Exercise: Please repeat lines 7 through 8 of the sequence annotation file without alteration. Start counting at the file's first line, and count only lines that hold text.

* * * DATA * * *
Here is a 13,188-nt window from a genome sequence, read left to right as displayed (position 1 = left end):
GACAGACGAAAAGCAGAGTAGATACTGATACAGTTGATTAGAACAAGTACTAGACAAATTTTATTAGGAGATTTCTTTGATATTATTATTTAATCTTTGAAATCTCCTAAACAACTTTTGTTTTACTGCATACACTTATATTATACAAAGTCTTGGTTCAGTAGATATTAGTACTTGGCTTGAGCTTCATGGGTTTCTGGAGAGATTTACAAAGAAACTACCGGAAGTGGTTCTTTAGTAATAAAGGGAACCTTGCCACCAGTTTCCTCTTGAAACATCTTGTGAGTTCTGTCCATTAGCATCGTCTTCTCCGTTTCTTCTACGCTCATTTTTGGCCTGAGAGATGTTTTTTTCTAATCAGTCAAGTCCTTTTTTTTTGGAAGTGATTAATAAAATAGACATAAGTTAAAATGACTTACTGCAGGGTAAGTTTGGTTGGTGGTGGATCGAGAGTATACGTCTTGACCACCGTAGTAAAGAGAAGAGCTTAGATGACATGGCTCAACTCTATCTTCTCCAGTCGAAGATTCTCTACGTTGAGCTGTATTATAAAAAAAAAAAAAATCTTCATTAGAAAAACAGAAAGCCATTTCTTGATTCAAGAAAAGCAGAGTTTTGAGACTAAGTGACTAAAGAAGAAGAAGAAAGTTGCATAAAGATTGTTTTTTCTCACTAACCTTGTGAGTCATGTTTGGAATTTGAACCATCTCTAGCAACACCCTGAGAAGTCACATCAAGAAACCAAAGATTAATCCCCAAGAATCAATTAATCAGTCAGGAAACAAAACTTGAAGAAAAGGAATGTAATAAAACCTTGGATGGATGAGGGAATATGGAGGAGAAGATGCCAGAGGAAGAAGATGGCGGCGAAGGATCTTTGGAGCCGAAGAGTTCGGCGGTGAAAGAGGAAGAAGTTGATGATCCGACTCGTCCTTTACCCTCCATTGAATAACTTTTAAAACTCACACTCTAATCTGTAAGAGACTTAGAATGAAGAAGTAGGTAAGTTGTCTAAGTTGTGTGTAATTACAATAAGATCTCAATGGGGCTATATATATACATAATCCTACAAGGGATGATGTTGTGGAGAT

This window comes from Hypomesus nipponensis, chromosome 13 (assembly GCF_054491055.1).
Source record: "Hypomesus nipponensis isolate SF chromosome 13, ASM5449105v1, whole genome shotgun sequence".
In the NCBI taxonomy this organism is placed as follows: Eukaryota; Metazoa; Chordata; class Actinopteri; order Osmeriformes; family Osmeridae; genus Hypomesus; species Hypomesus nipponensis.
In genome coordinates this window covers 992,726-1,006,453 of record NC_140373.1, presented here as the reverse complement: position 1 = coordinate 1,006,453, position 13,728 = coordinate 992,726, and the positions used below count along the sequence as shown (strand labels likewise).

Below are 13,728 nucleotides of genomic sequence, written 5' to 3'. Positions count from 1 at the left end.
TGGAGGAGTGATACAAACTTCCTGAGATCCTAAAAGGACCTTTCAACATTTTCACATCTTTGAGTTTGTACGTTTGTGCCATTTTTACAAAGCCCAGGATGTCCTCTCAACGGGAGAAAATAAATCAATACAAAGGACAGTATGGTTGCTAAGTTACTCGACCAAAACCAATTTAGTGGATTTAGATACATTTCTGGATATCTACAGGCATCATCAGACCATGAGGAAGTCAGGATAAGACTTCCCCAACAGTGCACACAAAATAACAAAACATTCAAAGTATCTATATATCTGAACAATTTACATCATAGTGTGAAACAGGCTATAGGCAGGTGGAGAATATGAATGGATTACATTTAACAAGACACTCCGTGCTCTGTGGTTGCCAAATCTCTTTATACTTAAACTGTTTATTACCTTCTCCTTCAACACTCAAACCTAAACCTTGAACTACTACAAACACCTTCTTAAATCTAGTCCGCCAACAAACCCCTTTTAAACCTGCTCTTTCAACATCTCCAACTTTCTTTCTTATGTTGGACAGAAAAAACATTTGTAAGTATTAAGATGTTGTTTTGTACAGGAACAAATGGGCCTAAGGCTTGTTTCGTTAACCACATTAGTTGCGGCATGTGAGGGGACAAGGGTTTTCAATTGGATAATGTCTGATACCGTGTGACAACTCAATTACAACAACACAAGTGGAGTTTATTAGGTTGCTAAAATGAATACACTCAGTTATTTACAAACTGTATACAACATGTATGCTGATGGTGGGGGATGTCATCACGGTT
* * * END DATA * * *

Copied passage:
Below are 13,728 nucleotides of genomic sequence, written 5' to 3'. Positions count from 1 at the left end.
TGGAGGAGTGATACAAACTTCCTGAGATCCTAAAAGGACCTTTCAACATTTTCACATCTTTGAGTTTGTACGTTTGTGCCATTTTTACAAAGCCCAGGATGTCCTCTCAACGGGAGAAAATAAATCAATACAAAGGACAGTATGGTTGCTAAGTTACTCGACCAAAACCAATTTAGTGGATTTAGATACATTTCTGGATATCTACAGGCATCATCAGACCATGAGGAAGTCAGGATAAGACTTCCCCAACAGTGCACACAAAATAACAAAACATTCAAAGTATCTATATATCTGAACAATTTACATCATAGTGTGAAACAGGCTATAGGCAGGTGGAGAATATGAATGGATTACATTTAACAAGACACTCCGTGCTCTGTGGTTGCCAAATCTCTTTATACTTAAACTGTTTATTACCTTCTCCTTCAACACTCAAACCTAAACCTTGAACTACTACAAACACCTTCTTAAATCTAGTCCGCCAACAAACCCCTTTTAAACCTGCTCTTTCAACATCTCCAACTTTCTTTCTTATGTTGGACAGAAAAAACATTTGTAAGTATTAAGATGTTGTTTTGTACAGGAACAAATGGGCCTAAGGCTTGTTTCGTTAACCACATTAGTTGCGGCATGTGAGGGGACAAGGGTTTTCAATTGGATAATGTCTGATACCGTGTGACAACTCAATTACAACAACACAAGTGGAGTTTATTAGGTTGCTAAAATGAATACACTCAGTTATTTACAAACTGTATACAACATGTATGCTGATGGTGGGGGATGTCATCACGGTT